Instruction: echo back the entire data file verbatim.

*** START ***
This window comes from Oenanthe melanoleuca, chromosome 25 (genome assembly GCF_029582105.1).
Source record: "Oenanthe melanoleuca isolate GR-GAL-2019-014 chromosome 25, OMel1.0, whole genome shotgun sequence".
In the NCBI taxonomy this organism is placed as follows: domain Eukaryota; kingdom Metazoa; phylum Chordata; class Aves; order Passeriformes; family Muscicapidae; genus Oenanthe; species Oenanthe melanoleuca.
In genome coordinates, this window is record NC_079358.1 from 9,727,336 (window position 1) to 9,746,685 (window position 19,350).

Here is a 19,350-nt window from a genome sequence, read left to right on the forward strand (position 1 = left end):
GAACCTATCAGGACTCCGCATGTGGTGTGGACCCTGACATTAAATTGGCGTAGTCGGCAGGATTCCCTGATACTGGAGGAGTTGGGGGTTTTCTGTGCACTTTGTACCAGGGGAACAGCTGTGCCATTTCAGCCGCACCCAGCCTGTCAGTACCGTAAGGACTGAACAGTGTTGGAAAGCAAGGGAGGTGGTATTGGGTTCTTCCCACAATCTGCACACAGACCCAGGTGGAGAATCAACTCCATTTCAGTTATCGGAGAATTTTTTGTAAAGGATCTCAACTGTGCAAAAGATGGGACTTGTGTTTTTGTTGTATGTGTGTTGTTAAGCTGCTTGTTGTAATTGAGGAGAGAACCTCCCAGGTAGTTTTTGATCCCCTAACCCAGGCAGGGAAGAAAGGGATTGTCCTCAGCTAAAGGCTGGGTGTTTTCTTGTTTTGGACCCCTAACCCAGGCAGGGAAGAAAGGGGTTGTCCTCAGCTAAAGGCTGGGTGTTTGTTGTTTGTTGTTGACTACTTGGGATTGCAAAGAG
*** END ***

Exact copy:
This window comes from Oenanthe melanoleuca, chromosome 25 (genome assembly GCF_029582105.1).
Source record: "Oenanthe melanoleuca isolate GR-GAL-2019-014 chromosome 25, OMel1.0, whole genome shotgun sequence".
In the NCBI taxonomy this organism is placed as follows: domain Eukaryota; kingdom Metazoa; phylum Chordata; class Aves; order Passeriformes; family Muscicapidae; genus Oenanthe; species Oenanthe melanoleuca.
In genome coordinates, this window is record NC_079358.1 from 9,727,336 (window position 1) to 9,746,685 (window position 19,350).

Here is a 19,350-nt window from a genome sequence, read left to right on the forward strand (position 1 = left end):
GAACCTATCAGGACTCCGCATGTGGTGTGGACCCTGACATTAAATTGGCGTAGTCGGCAGGATTCCCTGATACTGGAGGAGTTGGGGGTTTTCTGTGCACTTTGTACCAGGGGAACAGCTGTGCCATTTCAGCCGCACCCAGCCTGTCAGTACCGTAAGGACTGAACAGTGTTGGAAAGCAAGGGAGGTGGTATTGGGTTCTTCCCACAATCTGCACACAGACCCAGGTGGAGAATCAACTCCATTTCAGTTATCGGAGAATTTTTTGTAAAGGATCTCAACTGTGCAAAAGATGGGACTTGTGTTTTTGTTGTATGTGTGTTGTTAAGCTGCTTGTTGTAATTGAGGAGAGAACCTCCCAGGTAGTTTTTGATCCCCTAACCCAGGCAGGGAAGAAAGGGATTGTCCTCAGCTAAAGGCTGGGTGTTTTCTTGTTTTGGACCCCTAACCCAGGCAGGGAAGAAAGGGGTTGTCCTCAGCTAAAGGCTGGGTGTTTGTTGTTTGTTGTTGACTACTTGGGATTGCAAAGAG